20 Facts About Tom Okker


Thomas Samuel Okker is a Dutch former tennis player who was active from the mid-1960s until 1980.


Tom Okker won the 1973 French Open Doubles, the 1976 US Open Doubles, and two gold medals at the 1965 Maccabiah Games in Israel.


Tom Okker was ranked world No 1 in doubles in 1969.


Tom Okker was born in Amsterdam, is Jewish on his father's side, and identifies as Jewish.


Tom Okker's father was Jewish, and was imprisoned by the Nazis during World War II, but managed to go into hiding by assuming the papers and identity of another man.


Tom Okker played his first tournament at Wolfsburg, West Germany, on clay in 1963.


At Wimbledon, Tom Okker reached the quarterfinals in 1968 and the semifinals in 1978.


Tom Okker achieved his best result in a Grand Slam tournament at the 1968 US Open, where he competed as a registered professional player, a professional player allowed to compete for prize money but playing under the control of their national associations and eligible to play in Davis Cup.


Tom Okker reached the final after defeating Pancho Gonzales in the quarterfinal and Ken Rosewall in the semifinal.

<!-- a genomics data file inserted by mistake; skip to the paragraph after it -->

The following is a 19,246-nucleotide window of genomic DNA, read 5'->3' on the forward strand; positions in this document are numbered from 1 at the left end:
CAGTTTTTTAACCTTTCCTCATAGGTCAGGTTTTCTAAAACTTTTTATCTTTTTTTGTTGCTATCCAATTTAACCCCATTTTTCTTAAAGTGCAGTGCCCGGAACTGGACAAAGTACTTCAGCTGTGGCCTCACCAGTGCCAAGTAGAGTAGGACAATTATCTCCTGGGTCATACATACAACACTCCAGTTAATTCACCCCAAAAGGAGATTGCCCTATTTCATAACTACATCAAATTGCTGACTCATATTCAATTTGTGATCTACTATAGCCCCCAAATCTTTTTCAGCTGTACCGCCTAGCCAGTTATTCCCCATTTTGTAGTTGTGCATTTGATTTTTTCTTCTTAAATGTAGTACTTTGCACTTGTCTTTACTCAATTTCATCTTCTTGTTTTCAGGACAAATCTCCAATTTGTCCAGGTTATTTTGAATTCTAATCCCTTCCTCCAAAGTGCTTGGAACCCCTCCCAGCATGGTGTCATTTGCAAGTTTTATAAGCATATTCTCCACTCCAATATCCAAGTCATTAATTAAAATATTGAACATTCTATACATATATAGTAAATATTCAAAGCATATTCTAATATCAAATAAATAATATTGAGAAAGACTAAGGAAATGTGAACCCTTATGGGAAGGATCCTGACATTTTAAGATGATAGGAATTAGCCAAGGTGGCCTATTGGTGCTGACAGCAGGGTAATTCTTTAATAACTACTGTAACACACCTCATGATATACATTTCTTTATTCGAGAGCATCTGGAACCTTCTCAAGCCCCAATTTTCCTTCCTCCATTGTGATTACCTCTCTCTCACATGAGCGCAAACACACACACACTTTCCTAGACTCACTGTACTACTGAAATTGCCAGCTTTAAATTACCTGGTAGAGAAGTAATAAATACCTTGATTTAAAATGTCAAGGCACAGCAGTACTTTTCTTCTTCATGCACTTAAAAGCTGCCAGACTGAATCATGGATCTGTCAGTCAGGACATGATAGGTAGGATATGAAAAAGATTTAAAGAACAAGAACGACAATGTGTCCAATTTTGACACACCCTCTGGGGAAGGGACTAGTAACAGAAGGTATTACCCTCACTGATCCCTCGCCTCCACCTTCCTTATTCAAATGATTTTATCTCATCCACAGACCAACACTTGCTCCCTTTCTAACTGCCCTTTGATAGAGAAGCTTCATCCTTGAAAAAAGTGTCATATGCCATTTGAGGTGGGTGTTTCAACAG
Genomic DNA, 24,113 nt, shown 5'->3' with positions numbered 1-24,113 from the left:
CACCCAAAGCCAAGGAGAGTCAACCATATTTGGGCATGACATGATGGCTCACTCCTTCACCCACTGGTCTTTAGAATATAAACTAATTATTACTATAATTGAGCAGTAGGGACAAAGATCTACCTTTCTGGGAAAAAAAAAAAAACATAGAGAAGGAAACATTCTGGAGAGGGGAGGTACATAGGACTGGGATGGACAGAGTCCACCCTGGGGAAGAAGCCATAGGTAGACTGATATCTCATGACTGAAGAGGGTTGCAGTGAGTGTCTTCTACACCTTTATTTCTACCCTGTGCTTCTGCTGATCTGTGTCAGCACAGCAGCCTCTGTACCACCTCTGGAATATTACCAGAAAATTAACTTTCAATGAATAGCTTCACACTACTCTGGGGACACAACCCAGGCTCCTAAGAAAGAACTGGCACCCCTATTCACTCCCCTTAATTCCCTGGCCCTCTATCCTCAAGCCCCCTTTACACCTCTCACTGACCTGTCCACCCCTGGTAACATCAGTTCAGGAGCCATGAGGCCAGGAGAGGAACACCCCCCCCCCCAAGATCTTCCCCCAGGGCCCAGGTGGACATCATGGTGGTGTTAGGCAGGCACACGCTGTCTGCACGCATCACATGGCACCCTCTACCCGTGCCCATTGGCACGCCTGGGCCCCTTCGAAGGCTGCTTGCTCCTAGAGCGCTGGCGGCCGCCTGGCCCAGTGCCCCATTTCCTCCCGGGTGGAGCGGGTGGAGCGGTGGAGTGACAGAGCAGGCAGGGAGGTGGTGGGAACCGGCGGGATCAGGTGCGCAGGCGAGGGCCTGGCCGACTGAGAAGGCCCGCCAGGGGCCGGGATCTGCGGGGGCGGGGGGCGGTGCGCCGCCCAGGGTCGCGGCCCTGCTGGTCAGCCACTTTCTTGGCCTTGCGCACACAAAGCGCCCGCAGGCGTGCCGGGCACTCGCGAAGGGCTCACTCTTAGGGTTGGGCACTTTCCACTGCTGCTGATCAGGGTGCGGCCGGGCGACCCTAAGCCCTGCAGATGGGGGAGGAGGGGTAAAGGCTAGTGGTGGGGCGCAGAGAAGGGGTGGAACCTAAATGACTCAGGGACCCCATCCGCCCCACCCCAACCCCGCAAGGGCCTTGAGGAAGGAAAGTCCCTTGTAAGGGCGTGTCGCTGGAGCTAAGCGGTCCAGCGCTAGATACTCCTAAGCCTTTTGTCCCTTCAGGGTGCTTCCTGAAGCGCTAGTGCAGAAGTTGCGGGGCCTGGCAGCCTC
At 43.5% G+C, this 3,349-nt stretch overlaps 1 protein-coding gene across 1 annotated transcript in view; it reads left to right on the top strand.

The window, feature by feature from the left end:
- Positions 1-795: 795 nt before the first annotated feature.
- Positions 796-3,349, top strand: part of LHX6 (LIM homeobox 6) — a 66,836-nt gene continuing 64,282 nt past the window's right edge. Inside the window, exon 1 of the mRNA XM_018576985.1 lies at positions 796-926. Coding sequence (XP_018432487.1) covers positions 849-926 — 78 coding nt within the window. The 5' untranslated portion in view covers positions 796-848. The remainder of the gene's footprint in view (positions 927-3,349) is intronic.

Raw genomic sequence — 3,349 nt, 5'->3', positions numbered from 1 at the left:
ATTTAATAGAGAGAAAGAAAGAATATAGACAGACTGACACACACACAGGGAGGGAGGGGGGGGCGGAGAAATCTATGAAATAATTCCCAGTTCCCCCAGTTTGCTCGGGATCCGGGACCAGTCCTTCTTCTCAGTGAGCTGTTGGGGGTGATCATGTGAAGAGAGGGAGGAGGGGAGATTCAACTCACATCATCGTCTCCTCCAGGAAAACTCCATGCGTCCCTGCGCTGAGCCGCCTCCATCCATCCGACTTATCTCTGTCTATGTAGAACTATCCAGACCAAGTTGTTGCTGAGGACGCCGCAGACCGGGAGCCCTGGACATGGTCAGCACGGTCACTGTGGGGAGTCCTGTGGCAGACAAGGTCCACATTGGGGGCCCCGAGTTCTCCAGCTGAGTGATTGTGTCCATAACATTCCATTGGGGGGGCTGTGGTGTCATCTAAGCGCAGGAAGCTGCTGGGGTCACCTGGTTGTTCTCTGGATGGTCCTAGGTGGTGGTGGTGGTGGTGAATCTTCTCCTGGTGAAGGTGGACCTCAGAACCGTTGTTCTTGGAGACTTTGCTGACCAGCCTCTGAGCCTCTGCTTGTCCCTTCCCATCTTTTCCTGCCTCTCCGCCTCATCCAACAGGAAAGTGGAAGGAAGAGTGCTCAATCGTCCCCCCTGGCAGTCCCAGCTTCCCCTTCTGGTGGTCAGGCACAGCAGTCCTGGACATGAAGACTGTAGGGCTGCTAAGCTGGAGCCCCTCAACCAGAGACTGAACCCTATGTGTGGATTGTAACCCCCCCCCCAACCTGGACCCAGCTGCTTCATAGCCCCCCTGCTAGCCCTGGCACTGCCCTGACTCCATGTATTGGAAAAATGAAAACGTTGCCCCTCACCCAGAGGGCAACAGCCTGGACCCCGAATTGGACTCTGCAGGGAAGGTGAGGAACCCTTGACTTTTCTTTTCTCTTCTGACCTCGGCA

Tom Okker lost the final to Arthur Ashe in five sets.


Tom Okker was awarded the first prize money at the 1968 US Open, as Ashe was still considered an amateur player rather than a registered professional.


In February 1969, Tom Okker signed a four-year contract with the Lamar Hunt's World Championship Tennis.


Tom Okker is among the most successful men's doubles players of all time.


Tom Okker won two Grand Slam doubles titles, at the US Open in 1976 and the French Open in 1973.


In total, Tom Okker won 68 doubles events, a record that was finally broken by Todd Woodbridge in 2005.


In 1965, Tom Okker won both the singles and the mixed doubles titles at the 1965 Maccabiah Games in Israel.


Tom Okker was among the first players of his era to hit the ball with heavy topspin.


Tom Okker was inducted into the International Jewish Sports Hall of Fame in 2003.


Tom Okker was nominated for consideration in 2018, but not inducted into the International Tennis Hall of Fame.


Since the mid-1980s Tom Okker has been involved in art and was a founding partner in the Jaski art gallery in Amsterdam, specializing in works of the CoBrA movement.